Many savers are missing out on the chance of better financial returns by leaving their nest eggs in a bank

Half of those who have savings let their money sit in bank and credit union accounts, earning little or no interest.

Its means that many may be missing out on better returns by putting money into investment products.

But large numbers say that they do not understand any investments, according to a survey commissioned by the pension and investment company Aviva.

Around €147 billion in household savings are deposited in banks and credit unions, separate central bank figures show.

The Aviva survey found that one in four women said they would be “too worried” to invest their money, so take a safety-first approach to leaving the money on deposit.

Between men and women, a quarter of people said that they do not really understand what is meant by an investment.

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A majority of people would need to have a rainy day fund saved before they would consider investing their savings.

The survey of 1,000 adults across the country, conducted by iReach Insights, examined consumers’ attitudes to their savings and diversifying into some form of stock market-linked investments.

It found only 17 percent of respondents said they would seek financial advice before investing.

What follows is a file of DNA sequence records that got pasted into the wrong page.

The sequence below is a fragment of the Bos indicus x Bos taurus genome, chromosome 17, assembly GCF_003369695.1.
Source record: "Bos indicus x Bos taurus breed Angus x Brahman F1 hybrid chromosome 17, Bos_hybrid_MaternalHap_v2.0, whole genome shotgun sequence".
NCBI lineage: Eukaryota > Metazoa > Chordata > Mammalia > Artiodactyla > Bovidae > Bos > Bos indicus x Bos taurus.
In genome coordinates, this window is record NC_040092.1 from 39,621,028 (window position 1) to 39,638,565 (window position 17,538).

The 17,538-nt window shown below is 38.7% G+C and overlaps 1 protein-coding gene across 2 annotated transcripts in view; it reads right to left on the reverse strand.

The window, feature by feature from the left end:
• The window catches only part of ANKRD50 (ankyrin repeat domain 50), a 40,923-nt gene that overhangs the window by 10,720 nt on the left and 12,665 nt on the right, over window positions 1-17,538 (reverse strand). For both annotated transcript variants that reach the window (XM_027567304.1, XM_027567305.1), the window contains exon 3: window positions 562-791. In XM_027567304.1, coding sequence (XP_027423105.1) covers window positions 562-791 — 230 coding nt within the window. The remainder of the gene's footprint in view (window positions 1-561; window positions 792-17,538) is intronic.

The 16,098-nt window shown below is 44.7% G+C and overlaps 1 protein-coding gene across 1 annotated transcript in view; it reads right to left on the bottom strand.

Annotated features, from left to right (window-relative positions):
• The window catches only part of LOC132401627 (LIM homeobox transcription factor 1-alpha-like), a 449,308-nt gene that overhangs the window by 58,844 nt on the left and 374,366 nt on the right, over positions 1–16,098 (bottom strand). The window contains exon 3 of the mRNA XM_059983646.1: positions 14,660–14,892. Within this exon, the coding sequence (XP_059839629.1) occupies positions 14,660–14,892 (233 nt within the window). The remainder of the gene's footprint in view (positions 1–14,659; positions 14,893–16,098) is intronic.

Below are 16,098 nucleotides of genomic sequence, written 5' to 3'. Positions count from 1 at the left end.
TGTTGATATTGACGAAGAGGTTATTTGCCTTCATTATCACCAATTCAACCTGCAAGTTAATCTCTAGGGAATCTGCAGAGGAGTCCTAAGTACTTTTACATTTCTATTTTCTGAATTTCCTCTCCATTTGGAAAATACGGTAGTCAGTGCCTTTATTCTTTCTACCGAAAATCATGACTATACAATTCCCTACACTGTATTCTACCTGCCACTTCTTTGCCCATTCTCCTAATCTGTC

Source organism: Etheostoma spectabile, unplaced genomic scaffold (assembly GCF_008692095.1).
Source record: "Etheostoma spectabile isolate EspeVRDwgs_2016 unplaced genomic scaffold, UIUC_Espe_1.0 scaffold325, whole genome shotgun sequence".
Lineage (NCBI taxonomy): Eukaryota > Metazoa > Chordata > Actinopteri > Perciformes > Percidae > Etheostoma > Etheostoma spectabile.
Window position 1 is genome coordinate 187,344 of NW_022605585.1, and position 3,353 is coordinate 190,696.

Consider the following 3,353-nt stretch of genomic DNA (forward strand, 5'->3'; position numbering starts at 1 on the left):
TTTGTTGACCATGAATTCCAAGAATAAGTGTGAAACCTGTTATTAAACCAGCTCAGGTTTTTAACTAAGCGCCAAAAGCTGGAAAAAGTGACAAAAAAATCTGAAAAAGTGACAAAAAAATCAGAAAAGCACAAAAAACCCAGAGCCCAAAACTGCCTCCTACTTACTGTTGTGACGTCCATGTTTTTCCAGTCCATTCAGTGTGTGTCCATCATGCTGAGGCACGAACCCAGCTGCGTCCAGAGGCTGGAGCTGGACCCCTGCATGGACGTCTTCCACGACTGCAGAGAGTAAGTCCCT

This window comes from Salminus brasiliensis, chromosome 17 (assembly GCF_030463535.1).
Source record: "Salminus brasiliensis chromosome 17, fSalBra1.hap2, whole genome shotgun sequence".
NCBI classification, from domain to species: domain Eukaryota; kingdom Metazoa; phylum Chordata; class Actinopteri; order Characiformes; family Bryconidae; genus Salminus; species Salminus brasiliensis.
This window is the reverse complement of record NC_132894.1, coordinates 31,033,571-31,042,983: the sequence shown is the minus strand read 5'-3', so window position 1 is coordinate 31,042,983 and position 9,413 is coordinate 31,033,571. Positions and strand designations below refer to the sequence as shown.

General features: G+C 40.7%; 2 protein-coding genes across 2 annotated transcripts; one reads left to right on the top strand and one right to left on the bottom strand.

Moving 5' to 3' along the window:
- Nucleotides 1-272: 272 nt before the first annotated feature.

Aviva’s Eoin Kennedy said: “The survey findings confirm that Irish people are mostly conservative with their nest eggs, with 50% of people saying all their savings are in deposit accounts.

“However, if we delve deeper into this, the reasons behind this conservatism become clear, with almost one in four of those surveyed saying they do not know what investments are.

“This in turn indicates a lack of understanding of all the options available to them, some of which may well provide a better return.”

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Mr Kennedy said the findings suggest people need more information and guidance around investments, as well as being informed about the options open to them when it comes to their savings.

“The perception of investing to be the preserve of the rich is simply wrong,” he said.

Mr. Kennedy says that a poor understanding of investments related to the stock market is likely to discourage people from looking for a better return on their savings.

He added that financial advice is crucial when it comes to investing, especially for those who have no experience or understanding of investing.

The survey found that women are more inclined to worry about putting their money into investments than men. Around 29 percent of women say they don’t have a strong grasp of investments compared to 17 percent of men.

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A fear of losing money is one of the main reasons behind the reluctance to invest, with more than one in five saying they would be too worried about losing money if they were to invest in shares through an investment fund.

The survey highlighted the importance of a rainy-day fund – money set aside to help deal with unforeseen emergencies or problems.

Almost 60% of respondents to the survey said they would need to have a rainy day fund of between three months to one year’s income before they would consider seeking to diversify into the stock market or other forms of investments.

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